Compliance with Ethical Standards

Conflict of Interest

The authors declare that they have no conflicts of interest.

Supplementary material

12035_2017_833_MOESM1_ESM.docx (27 kb)
Supp. Table 1 (DOCX 26 kb)
12035_2017_833_MOESM2_ESM.docx (27 kb)
Supp. Table 2 (DOCX 26 kb)
12035_2017_833_MOESM3_ESM.docx (26 kb)
Supp. Table 3 (DOCX 26 kb)
12035_2017_833_MOESM4_ESM.docx (7.7 mb)
Supp. Fig. 1 Biochemical experiments in ON cells. (A) Quantification of relative fluorescence of βIII-tubulin and nestin in ON cells from control subjects and cannabis users. (B) Representative immunoblots for βIII-tubulin, nestin, and actin in controls and cannabis users. (C) Quantification of relative protein intensity of β-III tubulin and nestin in ON cells from control subjects (n = 7) and cannabis users (n = 6). (D-E) Representative confocal microscopy images of ON cells in proximity ligation assays for of the control condition in the absence of anti-5HT2AR primary antibody of a control subject (D), and a cannabis user (E). (DOCX 7915 kb)

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Copyright information

© Springer Science+Business Media, LLC, part of Springer Nature 2017

Authors and Affiliations

  • Liliana Galindo
    • 1
    • 2
  • Estefanía Moreno
    • 3
    • 4
  • Fernando López-Armenta
    • 5
  • Daniel Guinart
    • 1
    • 7
    • 8
  • Aida Cuenca-Royo
    • 5
  • Mercè Izquierdo-Serra
    • 9
  • Laura Xicota
    • 5
  • Cristina Fernandez
    • 5
  • Esther Menoyo
    • 5
  • José M. Fernández-Fernández
    • 9
  • Gloria Benítez-King
    • 10
  • Enric I. Canela
    • 3
    • 4
  • Vicent Casadó
    • 3
    • 4
  • Víctor Pérez
    • 1
  • Rafael de la Torre
    • 5
    • 6
    • 11
  • Patricia Robledo
    • 5
    • 6
  1. 1.Neuropsychiatry and Addictions Institute (INAD) of Parc de Salut Mar, Centro de Investigación Biomédica En Red de Salud Mental G21, Mental Health Research GroupIMIM-Hospital del Mar Research InstituteBarcelonaSpain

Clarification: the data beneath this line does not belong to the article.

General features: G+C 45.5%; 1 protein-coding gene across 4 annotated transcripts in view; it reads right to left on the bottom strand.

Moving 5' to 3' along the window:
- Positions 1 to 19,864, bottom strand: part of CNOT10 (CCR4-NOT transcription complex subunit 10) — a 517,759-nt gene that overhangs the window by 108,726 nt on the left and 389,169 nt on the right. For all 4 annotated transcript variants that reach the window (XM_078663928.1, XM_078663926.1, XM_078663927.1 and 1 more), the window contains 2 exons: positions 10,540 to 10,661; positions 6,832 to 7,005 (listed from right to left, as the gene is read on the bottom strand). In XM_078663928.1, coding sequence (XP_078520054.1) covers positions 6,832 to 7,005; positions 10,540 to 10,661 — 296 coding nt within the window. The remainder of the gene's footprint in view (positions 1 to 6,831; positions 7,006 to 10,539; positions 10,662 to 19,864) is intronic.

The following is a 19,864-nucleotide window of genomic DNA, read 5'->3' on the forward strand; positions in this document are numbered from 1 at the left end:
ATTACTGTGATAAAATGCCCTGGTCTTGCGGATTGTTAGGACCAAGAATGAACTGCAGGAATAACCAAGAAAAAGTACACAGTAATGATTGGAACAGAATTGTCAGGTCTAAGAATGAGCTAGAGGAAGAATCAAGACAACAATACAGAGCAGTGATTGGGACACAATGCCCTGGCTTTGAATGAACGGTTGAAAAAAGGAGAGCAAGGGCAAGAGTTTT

2. 2.Department of PsychiatryUniversity of CambridgeCambridgeUK
  3. 3.Department of Biochemistry and Molecular Biomedicine, Faculty of Biology, Institute of Biomedicine of the University of BarcelonaUniversity of BarcelonaBarcelonaSpain
  4. 4.Centro de Investigación Biomédica en Red Sobre Enfermedades NeurodegenerativasInstituto de Salud Carlos IIIMadridSpain
  5. 5.Integrative Pharmacology and Systems NeuroscienceIMIM-Hospital del Mar Research InstituteBarcelonaSpain
  6. 6.Department of Experimental and Health SciencesUniversity Pompeu FabraBarcelonaSpain
  7. 7.Department of Psychiatry and Legal MedicineUniversitat Autònoma de BarcelonaBarcelonaSpain
  8. 8.Zucker Hillside Hospital, Feinstein Institute for Medical ResearchNorthwell HealthNew YorkUSA
  9. 9.Laboratory of Molecular Physiology, Department of Experimental and Health SciencesUniversity Pompeu FabraBarcelonaSpain
  10. 10.Laboratorio de Neurofarmacología, Subdirección de Investigaciones ClínicasInstituto Nacional de Psiquiatría Ramón de la Fuente MuñizMexico CityMexico
  11. 11.Centro de Investigación Biomédica en Red-Fisiopatología de la Obesidad y NutriciónMadridSpain